This article was originally published on ABC News Online.
My client began our training session this week in tears. She was furious at herself for falling off the bandwagon and gaining a few kilos.
This is a woman who has lost an incredible amount of weight over the past few years. On top of training really hard, she’s done the tough emotional work to understand why she always struggled with her weight — and has now completely changed her lifestyle.
She has accomplished something many people would never have the balls to even try.
Yet here she was, sitting on the gym floor with tears in her eyes because she’d “failed”. Oh yeah, and it was her birthday.
Another client can’t stand her body and desperately wants to increase her fitness, even though she’s fitter and leaner than me — and I’m a personal trainer.
The worst bit is, this isn’t unusual. Almost every day I have to listen to incredible women berating themselves in the most nuclear way for being ‘weak’, or ‘dumb’, or just ‘not good enough’. Can’t do 10 chin-ups the first time they ever try — ‘useless’. Went out on the weekend and drank too much wine — ‘why do I even bother trying to be healthy at all?’
And on it goes. So many of us are trapped on a pendulum with perfectionism. I mean, if we can’t exercise, parent, eat or clean our homes perfectly, why even give it a shot?
Because we think near enough is never good enough, we often swing in the complete opposite direction, where we do things like binge-eat rubbish and stop exercising altogether.
We just can’t seem to understand that there’s a middle ground and that’s where human beings hang out.
My best friend and I have this long-running joke about all the things we’re currently “workshopping” about ourselves — and our lists are long. Every time we talk we slap on another few bullet points. But that’s just it with us. We’re always being workshopped, because there’s always something to improve on, to do better, to learn.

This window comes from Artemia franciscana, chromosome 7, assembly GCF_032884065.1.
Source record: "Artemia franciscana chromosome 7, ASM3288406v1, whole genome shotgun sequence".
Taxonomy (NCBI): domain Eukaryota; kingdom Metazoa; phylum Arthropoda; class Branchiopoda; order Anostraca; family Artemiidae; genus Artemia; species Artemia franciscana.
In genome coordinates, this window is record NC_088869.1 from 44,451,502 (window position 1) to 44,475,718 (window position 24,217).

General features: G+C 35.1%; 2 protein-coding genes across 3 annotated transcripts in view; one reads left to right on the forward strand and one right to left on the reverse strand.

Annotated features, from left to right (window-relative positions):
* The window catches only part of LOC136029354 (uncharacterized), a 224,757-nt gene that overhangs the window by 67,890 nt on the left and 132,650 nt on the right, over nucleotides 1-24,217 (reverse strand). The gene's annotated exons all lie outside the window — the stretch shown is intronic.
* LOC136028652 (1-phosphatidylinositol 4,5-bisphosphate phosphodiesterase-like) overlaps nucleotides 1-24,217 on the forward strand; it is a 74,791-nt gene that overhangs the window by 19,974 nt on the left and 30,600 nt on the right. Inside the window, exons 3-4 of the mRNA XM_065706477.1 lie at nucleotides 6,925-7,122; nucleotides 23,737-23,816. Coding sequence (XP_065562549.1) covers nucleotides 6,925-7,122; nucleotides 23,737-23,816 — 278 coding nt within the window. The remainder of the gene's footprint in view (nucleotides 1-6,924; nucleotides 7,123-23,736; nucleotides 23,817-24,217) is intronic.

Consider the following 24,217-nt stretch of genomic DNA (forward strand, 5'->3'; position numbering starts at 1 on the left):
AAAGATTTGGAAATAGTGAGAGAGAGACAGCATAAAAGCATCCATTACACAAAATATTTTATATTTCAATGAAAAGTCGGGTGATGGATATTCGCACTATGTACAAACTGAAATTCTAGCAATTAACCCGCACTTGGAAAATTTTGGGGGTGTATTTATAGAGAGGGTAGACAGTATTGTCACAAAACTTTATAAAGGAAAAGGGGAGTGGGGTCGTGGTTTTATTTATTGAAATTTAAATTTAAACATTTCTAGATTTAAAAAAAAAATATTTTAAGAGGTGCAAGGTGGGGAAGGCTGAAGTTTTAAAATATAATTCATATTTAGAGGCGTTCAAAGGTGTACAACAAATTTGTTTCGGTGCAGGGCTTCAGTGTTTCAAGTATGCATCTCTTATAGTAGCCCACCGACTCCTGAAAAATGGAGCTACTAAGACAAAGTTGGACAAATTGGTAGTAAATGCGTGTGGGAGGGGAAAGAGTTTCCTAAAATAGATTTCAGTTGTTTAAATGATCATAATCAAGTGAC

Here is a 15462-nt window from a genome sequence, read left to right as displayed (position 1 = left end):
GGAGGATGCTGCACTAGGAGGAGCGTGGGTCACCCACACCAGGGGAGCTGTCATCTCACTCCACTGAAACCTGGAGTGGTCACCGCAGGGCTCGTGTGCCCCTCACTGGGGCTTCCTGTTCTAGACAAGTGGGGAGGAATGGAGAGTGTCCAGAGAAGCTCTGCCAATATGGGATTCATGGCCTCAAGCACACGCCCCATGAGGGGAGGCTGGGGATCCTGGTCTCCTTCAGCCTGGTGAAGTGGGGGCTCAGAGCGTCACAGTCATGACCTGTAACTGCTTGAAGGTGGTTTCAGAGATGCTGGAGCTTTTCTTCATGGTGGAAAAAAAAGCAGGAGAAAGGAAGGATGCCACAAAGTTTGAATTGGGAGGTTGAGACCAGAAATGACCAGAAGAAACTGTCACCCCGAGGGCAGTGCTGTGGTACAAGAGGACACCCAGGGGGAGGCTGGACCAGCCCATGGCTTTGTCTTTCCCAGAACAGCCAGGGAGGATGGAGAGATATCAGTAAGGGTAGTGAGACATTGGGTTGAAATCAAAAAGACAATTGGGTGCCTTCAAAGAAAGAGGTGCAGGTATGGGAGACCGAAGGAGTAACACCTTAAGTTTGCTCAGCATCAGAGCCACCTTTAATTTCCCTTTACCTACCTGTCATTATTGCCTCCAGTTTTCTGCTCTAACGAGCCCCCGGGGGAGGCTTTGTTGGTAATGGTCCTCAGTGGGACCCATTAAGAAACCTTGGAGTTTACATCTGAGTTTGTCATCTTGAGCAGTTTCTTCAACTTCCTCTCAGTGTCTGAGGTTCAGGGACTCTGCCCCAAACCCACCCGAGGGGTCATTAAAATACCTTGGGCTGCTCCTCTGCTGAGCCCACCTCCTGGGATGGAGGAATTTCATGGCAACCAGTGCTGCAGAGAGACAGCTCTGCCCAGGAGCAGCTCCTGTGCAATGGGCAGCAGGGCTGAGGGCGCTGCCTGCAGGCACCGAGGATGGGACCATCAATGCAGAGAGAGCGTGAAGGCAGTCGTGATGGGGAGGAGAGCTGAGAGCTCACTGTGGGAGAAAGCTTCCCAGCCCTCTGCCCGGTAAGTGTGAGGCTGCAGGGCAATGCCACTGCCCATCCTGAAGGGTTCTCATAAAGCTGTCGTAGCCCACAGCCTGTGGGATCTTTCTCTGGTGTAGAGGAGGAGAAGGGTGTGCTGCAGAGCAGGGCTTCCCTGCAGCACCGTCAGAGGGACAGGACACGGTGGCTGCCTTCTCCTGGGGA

My lifelong struggle with anxiety is number one on my list. And, boy, don’t I get very anxious that I haven’t workshopped that issue into oblivion. I must be doing something wrong. Better add that to the list: workshop not being anxious about being anxious that I haven’t cured my anxiety yet. (I know how that sounds.)
My BF’s been keeping a gratitude journal where each day she writes down one thing she accomplished that day she’s proud of.
One accomplishment last week was that she managed to go for a walk without stressing that she wasn’t walking fast enough…
Don’t get me wrong, I realise there are women who are happy to phone it in, just as I know some blokes aren’t happy with anything less than perfection.
But I’ve never heard a male client trash-talk himself. When I ask how nutrition is going, most often the answer is, “Drinking all the beers, eating all the kebabs — oh yeah, and I haven’t been doing that training program you wrote for me, either. Pretty funny, really.”
So what is it about the women I work with? I could write an opus on society and sexism and gender roles, but at the end of the day, in 2015, why we can’t just cut ourselves some slack?
A little self acceptance
In one of my yoga teacher training courses (I’m about to begin my third, because obviously one wasn’t enough, because I’m still not perfect at teaching yoga and still don’t know everything about this centuries-old practice), a lecturer said something that really stuck with me:
“Instead of self improvement, how about we all practise a little self acceptance?”
I know, what a completely radical idea, right? Mind blown.
Seriously though — why is it so hard to accept that maybe we’re enough exactly as we are?
Imagine that: you wake up one morning and feel perfectly content with how you’re travelling in life right now. Nothing to workshop. Nothing to punish yourself for. No endless to-do list stuck on repeat in your head. What an incredible relief it’d be to just stop caring so much.
In theory it seems so easy, but, personally, I think it’d be the hardest thing I could ever do.
Just when I decided to write this column, someone coincidentally tagged me in this quote on Facebook:
“Accept yourself as you are. And that is the most difficult thing in the world, because it goes against your training, education, your culture. From the very beginning you have been told how you should be; nobody has ever told you that you are good as you are.”
So here’s what I want to tell my clients (and anyone else who’ll listen), in the hope it will help relieve some of that epic and unrealistic pressure we put on ourselves to be perfect.
- Nine times out of 10, close enough is good enough.
- You are enough. Exactly as you are.
Because it’s the truth.
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